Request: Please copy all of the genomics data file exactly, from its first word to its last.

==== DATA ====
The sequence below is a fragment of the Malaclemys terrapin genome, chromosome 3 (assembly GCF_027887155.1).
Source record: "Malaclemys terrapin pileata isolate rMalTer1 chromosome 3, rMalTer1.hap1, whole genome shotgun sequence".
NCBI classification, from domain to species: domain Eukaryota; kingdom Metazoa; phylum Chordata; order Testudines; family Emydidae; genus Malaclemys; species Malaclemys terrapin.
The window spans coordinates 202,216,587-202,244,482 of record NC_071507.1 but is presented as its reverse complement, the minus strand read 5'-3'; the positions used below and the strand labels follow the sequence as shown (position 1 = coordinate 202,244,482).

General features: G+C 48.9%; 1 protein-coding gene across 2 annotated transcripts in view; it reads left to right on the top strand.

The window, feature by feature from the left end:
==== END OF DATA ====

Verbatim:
The sequence below is a fragment of the Malaclemys terrapin genome, chromosome 3 (assembly GCF_027887155.1).
Source record: "Malaclemys terrapin pileata isolate rMalTer1 chromosome 3, rMalTer1.hap1, whole genome shotgun sequence".
NCBI classification, from domain to species: domain Eukaryota; kingdom Metazoa; phylum Chordata; order Testudines; family Emydidae; genus Malaclemys; species Malaclemys terrapin.
The window spans coordinates 202,216,587-202,244,482 of record NC_071507.1 but is presented as its reverse complement, the minus strand read 5'-3'; the positions used below and the strand labels follow the sequence as shown (position 1 = coordinate 202,244,482).

General features: G+C 48.9%; 1 protein-coding gene across 2 annotated transcripts in view; it reads left to right on the top strand.

The window, feature by feature from the left end: